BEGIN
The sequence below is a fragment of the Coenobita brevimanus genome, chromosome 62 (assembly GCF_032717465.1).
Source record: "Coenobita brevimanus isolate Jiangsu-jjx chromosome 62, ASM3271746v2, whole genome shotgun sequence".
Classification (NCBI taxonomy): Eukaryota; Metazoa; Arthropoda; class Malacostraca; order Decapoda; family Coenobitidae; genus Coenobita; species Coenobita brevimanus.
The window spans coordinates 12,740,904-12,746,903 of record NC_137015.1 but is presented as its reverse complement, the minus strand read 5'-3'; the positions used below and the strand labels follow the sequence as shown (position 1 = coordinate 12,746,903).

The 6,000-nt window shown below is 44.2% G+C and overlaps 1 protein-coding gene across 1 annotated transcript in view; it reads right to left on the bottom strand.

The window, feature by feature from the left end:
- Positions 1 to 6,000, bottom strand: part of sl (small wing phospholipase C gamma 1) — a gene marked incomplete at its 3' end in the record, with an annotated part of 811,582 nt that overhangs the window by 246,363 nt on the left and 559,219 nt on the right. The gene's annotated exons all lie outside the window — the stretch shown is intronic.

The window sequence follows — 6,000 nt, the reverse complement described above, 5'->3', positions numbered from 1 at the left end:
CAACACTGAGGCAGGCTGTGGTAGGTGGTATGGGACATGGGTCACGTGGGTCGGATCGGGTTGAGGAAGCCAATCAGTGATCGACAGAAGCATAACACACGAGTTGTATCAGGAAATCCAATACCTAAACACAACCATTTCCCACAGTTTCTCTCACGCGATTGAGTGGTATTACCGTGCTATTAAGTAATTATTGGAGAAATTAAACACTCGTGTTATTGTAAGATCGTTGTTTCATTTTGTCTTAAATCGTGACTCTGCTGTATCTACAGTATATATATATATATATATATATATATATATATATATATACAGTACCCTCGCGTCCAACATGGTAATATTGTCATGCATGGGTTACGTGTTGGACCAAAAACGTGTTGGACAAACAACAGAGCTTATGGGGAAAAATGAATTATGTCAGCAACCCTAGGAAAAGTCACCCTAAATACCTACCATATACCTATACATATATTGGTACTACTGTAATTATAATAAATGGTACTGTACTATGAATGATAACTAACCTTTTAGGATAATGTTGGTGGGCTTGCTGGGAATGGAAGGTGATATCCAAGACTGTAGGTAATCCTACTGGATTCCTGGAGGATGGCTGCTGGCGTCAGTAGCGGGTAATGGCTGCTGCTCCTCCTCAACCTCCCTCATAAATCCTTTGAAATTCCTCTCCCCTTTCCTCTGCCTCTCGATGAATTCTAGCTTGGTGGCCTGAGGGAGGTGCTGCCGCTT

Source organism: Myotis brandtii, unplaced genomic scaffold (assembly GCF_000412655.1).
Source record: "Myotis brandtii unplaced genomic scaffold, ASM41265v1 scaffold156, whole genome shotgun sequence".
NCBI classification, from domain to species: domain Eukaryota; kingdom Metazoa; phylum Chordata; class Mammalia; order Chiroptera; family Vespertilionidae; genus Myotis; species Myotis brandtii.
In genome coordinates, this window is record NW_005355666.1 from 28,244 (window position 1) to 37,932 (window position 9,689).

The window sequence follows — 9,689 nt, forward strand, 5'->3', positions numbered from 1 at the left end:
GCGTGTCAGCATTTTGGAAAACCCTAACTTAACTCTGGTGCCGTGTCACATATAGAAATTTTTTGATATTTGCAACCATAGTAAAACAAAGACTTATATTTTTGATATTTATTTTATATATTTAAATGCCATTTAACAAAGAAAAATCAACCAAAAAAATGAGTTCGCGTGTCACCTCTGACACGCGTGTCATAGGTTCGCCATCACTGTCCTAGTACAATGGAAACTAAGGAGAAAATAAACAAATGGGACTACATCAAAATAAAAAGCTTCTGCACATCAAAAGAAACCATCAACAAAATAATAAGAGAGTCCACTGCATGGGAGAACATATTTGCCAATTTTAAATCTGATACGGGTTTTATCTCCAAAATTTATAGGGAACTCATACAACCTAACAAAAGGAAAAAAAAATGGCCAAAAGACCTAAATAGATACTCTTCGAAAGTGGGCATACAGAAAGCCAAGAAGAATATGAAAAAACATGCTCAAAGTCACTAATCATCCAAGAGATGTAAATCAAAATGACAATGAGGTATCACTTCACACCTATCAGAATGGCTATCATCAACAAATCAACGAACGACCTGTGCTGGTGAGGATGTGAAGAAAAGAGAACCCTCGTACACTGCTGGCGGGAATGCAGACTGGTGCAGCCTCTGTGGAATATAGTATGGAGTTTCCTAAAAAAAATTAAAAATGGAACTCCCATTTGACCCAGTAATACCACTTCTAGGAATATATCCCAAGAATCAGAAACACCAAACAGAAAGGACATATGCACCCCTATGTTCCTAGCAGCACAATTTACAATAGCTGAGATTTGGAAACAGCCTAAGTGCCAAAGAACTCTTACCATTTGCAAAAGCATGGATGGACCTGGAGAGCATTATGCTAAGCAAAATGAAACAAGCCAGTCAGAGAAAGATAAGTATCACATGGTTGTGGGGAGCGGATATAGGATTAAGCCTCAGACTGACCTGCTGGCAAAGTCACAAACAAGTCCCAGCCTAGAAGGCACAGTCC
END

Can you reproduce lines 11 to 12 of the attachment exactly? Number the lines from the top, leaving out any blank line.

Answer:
Source record: "Myotis brandtii unplaced genomic scaffold, ASM41265v1 scaffold156, whole genome shotgun sequence".
NCBI classification, from domain to species: domain Eukaryota; kingdom Metazoa; phylum Chordata; class Mammalia; order Chiroptera; family Vespertilionidae; genus Myotis; species Myotis brandtii.